The first two-week session drew participants from around the world, including the United States, Britain, South Africa and New Zealand, indicating the international appeal of Sichuan cooking. The success of Dunlop’s books exemplifies the worldwide intrigue with Sichuan cuisine’s stunning flavors and precise preparations. What’s more, she is evidence of the profound impact Sichuan cooking tends to have on those lucky enough to taste it firsthand in Chengdu.

During the two-week immersion, students learn by example, observing each morning as the chef prepares three authentic Sichuan dishes like steaming bowls of Dan Dan noodles, Ma Po Dou Fu (a hot & spicy tofu dish ), Guo Ba Rou Pian (pork with crispy rice in lychee sauce), and spicy Zhong dumplings. The morning program is more than a demonstration of recipes; the why, how, and timing of each step is explained, along with a detailed description of each ingredient. In the afternoon, students recreate the morning’s dishes in their own woks, learning how to control the pan’s heat as they coax Sichuan’s famous “numbing-and-hot” and “fish-fragrant” flavors from the freshest ingredients.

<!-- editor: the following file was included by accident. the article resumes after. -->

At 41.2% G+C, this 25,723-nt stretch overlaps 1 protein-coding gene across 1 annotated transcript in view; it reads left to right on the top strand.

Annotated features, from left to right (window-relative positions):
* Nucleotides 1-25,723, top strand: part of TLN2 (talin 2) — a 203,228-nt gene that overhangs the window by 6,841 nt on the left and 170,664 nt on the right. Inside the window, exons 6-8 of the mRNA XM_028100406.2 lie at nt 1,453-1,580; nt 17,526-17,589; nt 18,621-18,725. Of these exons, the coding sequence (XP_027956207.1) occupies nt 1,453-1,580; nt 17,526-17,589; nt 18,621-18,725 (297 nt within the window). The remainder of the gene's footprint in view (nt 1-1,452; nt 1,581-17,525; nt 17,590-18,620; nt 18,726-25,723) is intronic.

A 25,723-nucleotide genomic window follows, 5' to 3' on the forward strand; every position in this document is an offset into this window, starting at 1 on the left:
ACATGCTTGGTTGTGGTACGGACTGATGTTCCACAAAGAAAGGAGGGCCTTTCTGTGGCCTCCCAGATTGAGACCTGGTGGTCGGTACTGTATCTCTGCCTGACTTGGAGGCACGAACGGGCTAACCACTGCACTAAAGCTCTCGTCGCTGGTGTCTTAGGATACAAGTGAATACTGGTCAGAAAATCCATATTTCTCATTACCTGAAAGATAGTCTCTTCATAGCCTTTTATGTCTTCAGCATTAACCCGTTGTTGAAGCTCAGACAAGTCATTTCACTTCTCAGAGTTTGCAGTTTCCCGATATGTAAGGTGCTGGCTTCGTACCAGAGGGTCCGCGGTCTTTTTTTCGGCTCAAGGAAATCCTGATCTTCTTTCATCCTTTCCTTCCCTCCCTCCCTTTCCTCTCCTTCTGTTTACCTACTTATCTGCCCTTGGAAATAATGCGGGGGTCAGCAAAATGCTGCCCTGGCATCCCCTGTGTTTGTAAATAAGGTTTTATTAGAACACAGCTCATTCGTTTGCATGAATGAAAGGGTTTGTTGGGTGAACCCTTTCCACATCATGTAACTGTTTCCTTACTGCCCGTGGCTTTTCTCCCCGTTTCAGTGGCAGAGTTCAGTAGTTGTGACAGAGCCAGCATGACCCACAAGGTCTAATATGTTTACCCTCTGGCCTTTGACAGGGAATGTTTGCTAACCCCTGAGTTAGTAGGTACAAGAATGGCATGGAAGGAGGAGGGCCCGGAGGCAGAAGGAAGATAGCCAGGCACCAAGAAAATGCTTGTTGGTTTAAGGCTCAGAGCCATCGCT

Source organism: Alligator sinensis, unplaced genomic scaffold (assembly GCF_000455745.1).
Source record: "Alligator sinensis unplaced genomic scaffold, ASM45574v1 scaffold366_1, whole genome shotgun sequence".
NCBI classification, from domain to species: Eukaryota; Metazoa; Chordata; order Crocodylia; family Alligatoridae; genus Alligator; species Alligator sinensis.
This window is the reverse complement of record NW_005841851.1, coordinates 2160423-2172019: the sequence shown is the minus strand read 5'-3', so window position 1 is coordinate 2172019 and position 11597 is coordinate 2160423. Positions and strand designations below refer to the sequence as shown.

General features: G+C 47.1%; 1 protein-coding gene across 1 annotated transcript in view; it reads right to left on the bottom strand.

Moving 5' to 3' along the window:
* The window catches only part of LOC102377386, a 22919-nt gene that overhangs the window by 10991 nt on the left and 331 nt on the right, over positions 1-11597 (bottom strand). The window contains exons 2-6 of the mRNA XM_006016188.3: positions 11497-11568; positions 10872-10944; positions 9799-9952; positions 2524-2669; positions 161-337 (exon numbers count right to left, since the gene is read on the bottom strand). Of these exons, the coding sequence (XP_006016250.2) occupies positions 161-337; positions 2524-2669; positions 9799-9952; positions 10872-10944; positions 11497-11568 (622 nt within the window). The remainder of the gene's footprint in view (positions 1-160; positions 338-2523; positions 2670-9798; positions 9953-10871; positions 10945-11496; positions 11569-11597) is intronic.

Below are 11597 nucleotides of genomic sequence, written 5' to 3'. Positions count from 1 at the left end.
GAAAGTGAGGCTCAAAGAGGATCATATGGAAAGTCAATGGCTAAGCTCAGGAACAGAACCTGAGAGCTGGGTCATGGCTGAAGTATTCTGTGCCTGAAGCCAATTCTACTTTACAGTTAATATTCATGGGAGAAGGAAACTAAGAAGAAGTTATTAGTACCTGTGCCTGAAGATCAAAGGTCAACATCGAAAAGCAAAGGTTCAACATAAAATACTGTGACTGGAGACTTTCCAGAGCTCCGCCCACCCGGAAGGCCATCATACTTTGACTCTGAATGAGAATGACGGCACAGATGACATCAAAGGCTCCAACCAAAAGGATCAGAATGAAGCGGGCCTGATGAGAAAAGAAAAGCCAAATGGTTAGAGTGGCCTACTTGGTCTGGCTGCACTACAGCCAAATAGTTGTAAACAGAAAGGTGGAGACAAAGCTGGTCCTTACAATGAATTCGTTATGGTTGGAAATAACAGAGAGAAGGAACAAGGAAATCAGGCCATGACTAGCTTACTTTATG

At the conclusion of two weeks, participants in the program will have prepared close to 30 different dishes and gained experience wielding a cleaver to cut raw ingredients into various shapes. The close contact and feedback from master Sichuan chefs helps students gain a deeper understanding of the complex flavors intrinsic to Sichuan cuisine, and how each dish fits into the scheme of Sichuan’s 23 flavors.

Despite its flavor complexities, the cornerstones of Sichuan cooking are rather simple: “Preparation and ingredients are everything, and many dishes actually cook in the wok in just five to ten minutes,” Drey noted. With that in mind, students are led on an excursion to a Chengdu food marketplace, where they source ingredients and select spices for dishes they’ll prepare back in the kitchen.
Adding cultural context to the program, and providing a respite from cooking and eating, students also travel to attractions located near Chengdu. Transportation to and from the city is provided for these day trips.